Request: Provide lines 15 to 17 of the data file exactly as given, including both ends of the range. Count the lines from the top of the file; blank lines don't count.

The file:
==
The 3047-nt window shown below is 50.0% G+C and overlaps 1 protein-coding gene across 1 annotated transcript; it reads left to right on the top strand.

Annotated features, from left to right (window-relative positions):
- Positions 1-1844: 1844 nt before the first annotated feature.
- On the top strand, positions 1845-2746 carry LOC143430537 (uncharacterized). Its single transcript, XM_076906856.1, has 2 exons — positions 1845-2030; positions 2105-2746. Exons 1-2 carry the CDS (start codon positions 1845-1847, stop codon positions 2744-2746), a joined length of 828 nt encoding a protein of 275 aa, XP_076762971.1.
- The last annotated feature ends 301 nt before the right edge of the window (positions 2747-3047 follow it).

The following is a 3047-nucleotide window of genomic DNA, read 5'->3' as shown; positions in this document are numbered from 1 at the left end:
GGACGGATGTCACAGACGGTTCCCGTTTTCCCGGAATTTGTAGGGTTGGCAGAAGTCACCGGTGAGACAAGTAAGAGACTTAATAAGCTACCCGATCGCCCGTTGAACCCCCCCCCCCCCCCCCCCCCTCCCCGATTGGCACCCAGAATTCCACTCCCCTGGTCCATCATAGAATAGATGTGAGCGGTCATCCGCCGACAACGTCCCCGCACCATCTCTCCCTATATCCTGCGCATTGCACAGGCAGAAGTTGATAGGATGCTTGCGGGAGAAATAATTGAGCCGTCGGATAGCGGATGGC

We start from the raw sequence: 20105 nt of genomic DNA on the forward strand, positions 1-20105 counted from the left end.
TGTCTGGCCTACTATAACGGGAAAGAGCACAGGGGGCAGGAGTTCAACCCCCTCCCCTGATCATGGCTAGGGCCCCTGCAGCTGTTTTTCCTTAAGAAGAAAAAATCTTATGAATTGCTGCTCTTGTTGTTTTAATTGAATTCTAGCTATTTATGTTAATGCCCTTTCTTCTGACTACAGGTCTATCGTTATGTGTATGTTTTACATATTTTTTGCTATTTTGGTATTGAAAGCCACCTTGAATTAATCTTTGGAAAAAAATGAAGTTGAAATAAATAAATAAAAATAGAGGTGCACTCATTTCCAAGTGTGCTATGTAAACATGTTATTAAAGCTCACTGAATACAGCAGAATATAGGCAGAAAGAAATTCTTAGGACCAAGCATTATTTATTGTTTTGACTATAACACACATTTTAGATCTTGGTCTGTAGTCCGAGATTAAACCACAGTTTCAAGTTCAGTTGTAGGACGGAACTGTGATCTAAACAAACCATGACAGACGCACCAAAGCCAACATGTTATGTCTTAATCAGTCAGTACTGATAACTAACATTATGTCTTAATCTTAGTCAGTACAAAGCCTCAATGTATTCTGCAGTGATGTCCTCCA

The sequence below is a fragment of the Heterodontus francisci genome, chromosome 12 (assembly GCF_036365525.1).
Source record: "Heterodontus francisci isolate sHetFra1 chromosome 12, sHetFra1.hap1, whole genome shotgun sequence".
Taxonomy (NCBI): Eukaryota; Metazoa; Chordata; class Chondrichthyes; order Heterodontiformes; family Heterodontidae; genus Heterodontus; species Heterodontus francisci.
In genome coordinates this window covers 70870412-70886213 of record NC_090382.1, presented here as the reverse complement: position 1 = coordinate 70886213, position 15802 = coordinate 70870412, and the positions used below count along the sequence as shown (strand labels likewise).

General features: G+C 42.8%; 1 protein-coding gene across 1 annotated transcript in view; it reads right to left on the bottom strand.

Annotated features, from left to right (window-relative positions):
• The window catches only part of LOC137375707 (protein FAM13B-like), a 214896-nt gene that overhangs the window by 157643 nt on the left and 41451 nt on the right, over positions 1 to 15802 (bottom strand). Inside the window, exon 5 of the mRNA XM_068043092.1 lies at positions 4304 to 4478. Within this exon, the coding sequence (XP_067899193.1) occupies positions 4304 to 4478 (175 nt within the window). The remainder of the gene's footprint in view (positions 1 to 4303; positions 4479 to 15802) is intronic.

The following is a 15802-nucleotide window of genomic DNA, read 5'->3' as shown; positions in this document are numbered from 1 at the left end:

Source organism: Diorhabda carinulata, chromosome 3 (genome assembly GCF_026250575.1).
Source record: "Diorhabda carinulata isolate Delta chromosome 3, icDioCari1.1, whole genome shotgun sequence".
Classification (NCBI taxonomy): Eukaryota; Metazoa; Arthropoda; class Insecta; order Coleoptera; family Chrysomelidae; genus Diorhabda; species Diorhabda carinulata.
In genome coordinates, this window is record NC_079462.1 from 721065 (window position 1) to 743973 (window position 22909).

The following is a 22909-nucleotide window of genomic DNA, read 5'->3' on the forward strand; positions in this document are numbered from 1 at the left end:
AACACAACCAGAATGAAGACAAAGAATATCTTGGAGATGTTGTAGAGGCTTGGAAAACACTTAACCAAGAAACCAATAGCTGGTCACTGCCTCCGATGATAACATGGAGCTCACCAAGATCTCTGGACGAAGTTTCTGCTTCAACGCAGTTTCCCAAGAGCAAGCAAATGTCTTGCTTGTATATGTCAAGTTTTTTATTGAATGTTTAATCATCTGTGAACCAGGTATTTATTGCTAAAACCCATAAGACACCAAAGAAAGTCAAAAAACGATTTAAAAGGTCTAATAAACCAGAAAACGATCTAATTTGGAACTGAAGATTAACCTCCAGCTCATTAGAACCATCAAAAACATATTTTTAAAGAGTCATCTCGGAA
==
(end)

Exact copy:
Annotated features, from left to right (window-relative positions):
• The window catches only part of LOC137375707 (protein FAM13B-like), a 214896-nt gene that overhangs the window by 157643 nt on the left and 41451 nt on the right, over positions 1 to 15802 (bottom strand). Inside the window, exon 5 of the mRNA XM_068043092.1 lies at positions 4304 to 4478. Within this exon, the coding sequence (XP_067899193.1) occupies positions 4304 to 4478 (175 nt within the window). The remainder of the gene's footprint in view (positions 1 to 4303; positions 4479 to 15802) is intronic.

The following is a 15802-nucleotide window of genomic DNA, read 5'->3' as shown; positions in this document are numbered from 1 at the left end: